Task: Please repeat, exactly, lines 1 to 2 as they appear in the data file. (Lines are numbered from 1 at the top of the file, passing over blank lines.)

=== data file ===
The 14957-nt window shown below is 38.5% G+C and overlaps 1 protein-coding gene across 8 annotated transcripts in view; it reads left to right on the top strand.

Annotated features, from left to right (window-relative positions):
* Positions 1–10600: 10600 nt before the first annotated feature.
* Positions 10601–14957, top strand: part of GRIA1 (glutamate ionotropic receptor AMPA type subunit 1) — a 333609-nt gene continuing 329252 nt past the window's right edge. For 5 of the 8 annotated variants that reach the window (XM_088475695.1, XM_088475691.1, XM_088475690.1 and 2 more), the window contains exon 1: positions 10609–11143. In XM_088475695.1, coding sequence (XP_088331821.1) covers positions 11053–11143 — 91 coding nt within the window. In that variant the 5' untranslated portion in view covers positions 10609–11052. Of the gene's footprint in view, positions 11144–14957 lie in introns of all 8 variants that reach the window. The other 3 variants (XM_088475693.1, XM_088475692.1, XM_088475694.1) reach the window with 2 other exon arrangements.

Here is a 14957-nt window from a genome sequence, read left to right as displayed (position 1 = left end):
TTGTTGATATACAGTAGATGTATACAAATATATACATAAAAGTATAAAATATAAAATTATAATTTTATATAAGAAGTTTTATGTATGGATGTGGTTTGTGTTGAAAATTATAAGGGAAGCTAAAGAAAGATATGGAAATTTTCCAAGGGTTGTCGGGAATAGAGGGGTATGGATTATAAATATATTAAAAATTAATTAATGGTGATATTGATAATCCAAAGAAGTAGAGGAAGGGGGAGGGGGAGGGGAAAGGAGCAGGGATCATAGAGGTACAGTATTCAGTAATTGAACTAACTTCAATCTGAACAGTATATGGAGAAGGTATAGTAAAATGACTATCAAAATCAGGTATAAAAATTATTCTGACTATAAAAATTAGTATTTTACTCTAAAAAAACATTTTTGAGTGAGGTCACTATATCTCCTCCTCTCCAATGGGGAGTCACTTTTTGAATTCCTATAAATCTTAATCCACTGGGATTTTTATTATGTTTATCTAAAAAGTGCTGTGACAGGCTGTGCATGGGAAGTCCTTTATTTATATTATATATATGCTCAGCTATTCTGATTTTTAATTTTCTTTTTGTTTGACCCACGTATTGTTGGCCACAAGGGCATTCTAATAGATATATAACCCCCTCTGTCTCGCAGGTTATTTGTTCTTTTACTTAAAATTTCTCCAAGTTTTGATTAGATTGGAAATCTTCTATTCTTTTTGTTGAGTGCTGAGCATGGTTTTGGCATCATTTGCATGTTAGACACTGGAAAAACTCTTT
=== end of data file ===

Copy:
The 14957-nt window shown below is 38.5% G+C and overlaps 1 protein-coding gene across 8 annotated transcripts in view; it reads left to right on the top strand.

Annotated features, from left to right (window-relative positions):